Parliament to incorporate faltering peace deal into constitution
South Sudan’s parliament is expected to approve a legally binding measure that will incorporate the faltering 2015 peace deal into the country’s constitution.
The government is behind schedule to implement the agreement, as the 2015 peace deal the government and rebels required that the nation would have a new constitution 18 months after the unity government.
The faltering peace deal is still being revitalized by the East African regional bloc by bringing together all warring parties after challenges during the implementation phase.
Paul Yoane Bonju, chairperson of the parliamentary committee for information, said the lawmakers will sit to incorporate the 2015 peace agreement into the country’s constitution on Monday.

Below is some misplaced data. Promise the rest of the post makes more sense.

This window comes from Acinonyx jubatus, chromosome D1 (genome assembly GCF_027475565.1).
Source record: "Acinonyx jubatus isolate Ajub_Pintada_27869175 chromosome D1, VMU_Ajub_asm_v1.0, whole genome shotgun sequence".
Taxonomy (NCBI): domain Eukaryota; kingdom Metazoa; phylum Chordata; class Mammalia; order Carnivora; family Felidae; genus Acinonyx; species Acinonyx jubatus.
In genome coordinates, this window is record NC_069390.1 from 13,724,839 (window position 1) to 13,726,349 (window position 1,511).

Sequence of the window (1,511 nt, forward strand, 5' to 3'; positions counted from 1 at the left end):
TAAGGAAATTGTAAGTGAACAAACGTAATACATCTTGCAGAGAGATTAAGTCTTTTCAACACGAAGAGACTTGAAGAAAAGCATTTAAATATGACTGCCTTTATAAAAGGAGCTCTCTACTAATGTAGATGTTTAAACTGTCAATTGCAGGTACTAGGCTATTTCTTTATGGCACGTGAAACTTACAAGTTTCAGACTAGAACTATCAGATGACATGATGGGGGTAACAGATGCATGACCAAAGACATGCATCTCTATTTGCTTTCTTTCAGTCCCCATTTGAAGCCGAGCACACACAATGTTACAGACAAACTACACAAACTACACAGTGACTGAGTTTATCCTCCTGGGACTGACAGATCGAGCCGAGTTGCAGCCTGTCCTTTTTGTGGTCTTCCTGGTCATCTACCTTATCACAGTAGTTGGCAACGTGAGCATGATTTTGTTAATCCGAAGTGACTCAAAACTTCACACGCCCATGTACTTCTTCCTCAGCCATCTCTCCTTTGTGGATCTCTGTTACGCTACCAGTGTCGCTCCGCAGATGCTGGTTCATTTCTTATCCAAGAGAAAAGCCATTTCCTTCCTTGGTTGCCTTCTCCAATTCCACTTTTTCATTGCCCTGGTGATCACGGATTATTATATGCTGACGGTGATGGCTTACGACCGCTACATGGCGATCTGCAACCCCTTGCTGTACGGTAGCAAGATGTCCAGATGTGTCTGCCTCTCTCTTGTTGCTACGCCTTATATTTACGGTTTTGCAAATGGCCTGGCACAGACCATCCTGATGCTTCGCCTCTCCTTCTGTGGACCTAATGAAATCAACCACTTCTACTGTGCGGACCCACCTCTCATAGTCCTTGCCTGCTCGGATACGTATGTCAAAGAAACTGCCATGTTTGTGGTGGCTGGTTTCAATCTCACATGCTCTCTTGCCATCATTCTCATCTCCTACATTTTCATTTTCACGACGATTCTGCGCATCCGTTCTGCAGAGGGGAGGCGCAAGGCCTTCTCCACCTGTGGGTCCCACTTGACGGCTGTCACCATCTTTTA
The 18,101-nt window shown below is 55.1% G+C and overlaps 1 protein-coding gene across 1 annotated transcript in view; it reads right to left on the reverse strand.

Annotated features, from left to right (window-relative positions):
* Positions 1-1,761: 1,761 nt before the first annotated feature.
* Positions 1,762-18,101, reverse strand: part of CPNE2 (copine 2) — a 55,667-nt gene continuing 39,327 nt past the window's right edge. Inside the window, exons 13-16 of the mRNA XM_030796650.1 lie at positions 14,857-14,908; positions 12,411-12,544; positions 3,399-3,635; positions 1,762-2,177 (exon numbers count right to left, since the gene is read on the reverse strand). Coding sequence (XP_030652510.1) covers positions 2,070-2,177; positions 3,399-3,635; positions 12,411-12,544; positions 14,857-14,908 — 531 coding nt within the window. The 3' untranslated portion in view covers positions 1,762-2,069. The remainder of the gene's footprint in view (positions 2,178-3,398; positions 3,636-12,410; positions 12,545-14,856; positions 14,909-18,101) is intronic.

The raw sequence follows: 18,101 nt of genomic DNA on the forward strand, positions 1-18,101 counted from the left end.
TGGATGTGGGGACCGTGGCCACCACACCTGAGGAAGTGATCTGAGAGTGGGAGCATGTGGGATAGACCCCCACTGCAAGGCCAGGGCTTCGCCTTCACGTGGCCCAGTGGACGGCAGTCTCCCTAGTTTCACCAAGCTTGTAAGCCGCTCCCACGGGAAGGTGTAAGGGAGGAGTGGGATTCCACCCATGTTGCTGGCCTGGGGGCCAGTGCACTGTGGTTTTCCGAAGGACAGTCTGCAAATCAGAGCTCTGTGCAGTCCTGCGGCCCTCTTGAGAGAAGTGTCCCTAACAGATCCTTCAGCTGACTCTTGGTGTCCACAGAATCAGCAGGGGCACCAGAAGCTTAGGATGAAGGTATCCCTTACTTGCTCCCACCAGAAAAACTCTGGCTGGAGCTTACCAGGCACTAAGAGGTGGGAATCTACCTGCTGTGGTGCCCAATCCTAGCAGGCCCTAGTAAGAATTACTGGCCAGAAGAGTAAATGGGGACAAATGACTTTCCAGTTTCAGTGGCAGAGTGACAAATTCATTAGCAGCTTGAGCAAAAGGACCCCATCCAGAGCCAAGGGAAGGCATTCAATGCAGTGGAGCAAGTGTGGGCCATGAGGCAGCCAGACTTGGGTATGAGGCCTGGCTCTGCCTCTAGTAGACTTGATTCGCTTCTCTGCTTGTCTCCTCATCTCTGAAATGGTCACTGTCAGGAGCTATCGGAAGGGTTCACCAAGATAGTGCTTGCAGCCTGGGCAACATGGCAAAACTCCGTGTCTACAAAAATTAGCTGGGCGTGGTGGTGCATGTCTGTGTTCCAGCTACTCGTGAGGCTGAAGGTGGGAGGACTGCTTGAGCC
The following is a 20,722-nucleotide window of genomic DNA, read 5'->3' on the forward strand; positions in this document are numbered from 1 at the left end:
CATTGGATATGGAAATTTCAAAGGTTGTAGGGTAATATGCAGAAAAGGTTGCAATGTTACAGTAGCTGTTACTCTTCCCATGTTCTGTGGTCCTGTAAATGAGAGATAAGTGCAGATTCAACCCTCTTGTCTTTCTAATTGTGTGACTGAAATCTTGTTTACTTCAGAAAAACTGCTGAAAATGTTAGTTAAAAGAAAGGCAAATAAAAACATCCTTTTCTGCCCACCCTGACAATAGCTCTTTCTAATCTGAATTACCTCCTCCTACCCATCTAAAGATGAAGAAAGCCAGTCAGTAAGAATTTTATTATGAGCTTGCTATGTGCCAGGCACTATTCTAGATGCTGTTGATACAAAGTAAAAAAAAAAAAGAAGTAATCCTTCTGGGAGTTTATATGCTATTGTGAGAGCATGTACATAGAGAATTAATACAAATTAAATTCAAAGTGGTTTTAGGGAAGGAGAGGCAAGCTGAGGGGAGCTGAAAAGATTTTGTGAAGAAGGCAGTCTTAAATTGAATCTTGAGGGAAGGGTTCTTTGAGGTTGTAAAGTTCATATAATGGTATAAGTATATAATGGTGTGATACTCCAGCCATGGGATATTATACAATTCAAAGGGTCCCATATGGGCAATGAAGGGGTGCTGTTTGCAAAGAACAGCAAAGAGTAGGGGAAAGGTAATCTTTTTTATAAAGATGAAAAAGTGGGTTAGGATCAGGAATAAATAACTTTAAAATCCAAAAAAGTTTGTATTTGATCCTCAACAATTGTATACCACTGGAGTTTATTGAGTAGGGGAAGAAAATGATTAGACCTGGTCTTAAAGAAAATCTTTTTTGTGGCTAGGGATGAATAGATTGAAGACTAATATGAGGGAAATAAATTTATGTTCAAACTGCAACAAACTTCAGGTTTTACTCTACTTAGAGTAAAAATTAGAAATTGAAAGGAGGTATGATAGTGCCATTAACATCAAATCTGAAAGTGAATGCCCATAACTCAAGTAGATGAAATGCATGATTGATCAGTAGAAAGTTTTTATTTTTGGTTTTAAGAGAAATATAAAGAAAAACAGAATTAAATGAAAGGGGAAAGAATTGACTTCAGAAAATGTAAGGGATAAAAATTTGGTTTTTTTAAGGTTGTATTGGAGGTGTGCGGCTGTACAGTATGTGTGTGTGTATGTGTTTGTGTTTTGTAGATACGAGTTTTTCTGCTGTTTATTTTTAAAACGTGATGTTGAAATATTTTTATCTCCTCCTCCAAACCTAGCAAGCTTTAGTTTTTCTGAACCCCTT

“I would like to make an announcement to members of the national legislature to attend a very important sitting on Monday,” Bonju said.
“The historic parliamentary sitting is on the incorporation of the Agreement on the Resolution of the Conflict in South Sudan into the Transitional Constitution of 2011 amended in 2015,” he explained.
The lawmaker urged his colleagues to get ready and collect the necessary documents before the planned sitting on Monday.
The South Sudan parties are expected to resume talks to revitalize the 2015 peace agreement from 17-21 May.
The regional bloc IGAD said there still exist wide gaps between the warring parties that need to be narrowed through wider consultations.